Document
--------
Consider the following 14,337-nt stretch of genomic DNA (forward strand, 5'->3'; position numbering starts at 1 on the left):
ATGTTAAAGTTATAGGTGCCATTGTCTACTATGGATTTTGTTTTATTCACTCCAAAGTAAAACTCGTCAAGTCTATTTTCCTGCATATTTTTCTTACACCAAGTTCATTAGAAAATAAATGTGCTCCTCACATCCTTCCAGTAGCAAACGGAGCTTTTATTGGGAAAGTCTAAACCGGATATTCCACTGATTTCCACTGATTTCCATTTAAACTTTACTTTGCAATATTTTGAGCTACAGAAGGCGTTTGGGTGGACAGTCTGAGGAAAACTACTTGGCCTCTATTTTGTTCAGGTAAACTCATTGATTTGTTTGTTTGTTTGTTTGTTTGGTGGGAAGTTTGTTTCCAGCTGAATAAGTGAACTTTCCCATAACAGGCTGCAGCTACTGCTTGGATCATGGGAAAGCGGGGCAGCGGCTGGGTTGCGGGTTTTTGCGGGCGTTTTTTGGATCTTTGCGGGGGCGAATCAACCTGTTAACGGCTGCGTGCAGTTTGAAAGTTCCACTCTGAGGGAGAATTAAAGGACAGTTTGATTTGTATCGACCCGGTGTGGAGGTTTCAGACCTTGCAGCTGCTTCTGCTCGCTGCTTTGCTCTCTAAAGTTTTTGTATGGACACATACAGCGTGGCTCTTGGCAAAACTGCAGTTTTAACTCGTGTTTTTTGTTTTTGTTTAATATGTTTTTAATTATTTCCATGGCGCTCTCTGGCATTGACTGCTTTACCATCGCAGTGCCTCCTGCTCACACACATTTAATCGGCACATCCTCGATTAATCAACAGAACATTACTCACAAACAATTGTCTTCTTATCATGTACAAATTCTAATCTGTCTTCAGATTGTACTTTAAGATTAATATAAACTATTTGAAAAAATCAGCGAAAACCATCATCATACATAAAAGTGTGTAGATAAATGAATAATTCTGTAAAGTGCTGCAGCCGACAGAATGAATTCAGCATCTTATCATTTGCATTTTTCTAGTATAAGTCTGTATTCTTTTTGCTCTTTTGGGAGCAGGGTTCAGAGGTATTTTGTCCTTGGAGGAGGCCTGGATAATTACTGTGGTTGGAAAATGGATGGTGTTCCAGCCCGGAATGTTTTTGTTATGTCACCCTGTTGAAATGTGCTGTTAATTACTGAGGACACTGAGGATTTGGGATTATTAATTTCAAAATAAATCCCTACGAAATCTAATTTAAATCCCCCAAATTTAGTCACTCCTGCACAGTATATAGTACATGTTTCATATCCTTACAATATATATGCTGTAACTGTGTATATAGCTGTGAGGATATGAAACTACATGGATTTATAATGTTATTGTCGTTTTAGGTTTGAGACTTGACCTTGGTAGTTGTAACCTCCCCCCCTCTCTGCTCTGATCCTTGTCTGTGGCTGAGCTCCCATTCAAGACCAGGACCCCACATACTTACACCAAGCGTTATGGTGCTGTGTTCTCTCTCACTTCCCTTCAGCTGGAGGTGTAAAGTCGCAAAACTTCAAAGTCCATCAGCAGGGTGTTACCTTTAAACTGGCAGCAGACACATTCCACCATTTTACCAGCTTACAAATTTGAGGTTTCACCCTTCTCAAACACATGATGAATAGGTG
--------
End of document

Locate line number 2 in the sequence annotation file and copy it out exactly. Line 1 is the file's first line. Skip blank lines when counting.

ATGTTAAAGTTATAGGTGCCATTGTCTACTATGGATTTTGTTTTATTCACTCCAAAGTAAAACTCGTCAAGTCTATTTTCCTGCATATTTTTCTTACACCAAGTTCATTAGAAAATAAATGTGCTCCTCACATCCTTCCAGTAGCAAACGGAGCTTTTATTGGGAAAGTCTAAACCGGATATTCCACTGATTTCCACTGATTTCCATTTAAACTTTACTTTGCAATATTTTGAGCTACAGAAGGCGTTTGGGTGGACAGTCTGAGGAAAACTACTTGGCCTCTATTTTGTTCAGGTAAACTCATTGATTTGTTTGTTTGTTTGTTTGTTTGGTGGGAAGTTTGTTTCCAGCTGAATAAGTGAACTTTCCCATAACAGGCTGCAGCTACTGCTTGGATCATGGGAAAGCGGGGCAGCGGCTGGGTTGCGGGTTTTTGCGGGCGTTTTTTGGATCTTTGCGGGGGCGAATCAACCTGTTAACGGCTGCGTGCAGTTTGAAAGTTCCACTCTGAGGGAGAATTAAAGGACAGTTTGATTTGTATCGACCCGGTGTGGAGGTTTCAGACCTTGCAGCTGCTTCTGCTCGCTGCTTTGCTCTCTAAAGTTTTTGTATGGACACATACAGCGTGGCTCTTGGCAAAACTGCAGTTTTAACTCGTGTTTTTTGTTTTTGTTTAATATGTTTTTAATTATTTCCATGGCGCTCTCTGGCATTGACTGCTTTACCATCGCAGTGCCTCCTGCTCACACACATTTAATCGGCACATCCTCGATTAATCAACAGAACATTACTCACAAACAATTGTCTTCTTATCATGTACAAATTCTAATCTGTCTTCAGATTGTACTTTAAGATTAATATAAACTATTTGAAAAAATCAGCGAAAACCATCATCATACATAAAAGTGTGTAGATAAATGAATAATTCTGTAAAGTGCTGCAGCCGACAGAATGAATTCAGCATCTTATCATTTGCATTTTTCTAGTATAAGTCTGTATTCTTTTTGCTCTTTTGGGAGCAGGGTTCAGAGGTATTTTGTCCTTGGAGGAGGCCTGGATAATTACTGTGGTTGGAAAATGGATGGTGTTCCAGCCCGGAATGTTTTTGTTATGTCACCCTGTTGAAATGTGCTGTTAATTACTGAGGACACTGAGGATTTGGGATTATTAATTTCAAAATAAATCCCTACGAAATCTAATTTAAATCCCCCAAATTTAGTCACTCCTGCACAGTATATAGTACATGTTTCATATCCTTACAATATATATGCTGTAACTGTGTATATAGCTGTGAGGATATGAAACTACATGGATTTATAATGTTATTGTCGTTTTAGGTTTGAGACTTGACCTTGGTAGTTGTAACCTCCCCCCCTCTCTGCTCTGATCCTTGTCTGTGGCTGAGCTCCCATTCAAGACCAGGACCCCACATACTTACACCAAGCGTTATGGTGCTGTGTTCTCTCTCACTTCCCTTCAGCTGGAGGTGTAAAGTCGCAAAACTTCAAAGTCCATCAGCAGGGTGTTACCTTTAAACTGGCAGCAGACACATTCCACCATTTTACCAGCTTACAAATTTGAGGTTTCACCCTTCTCAAACACATGATGAATAGGTG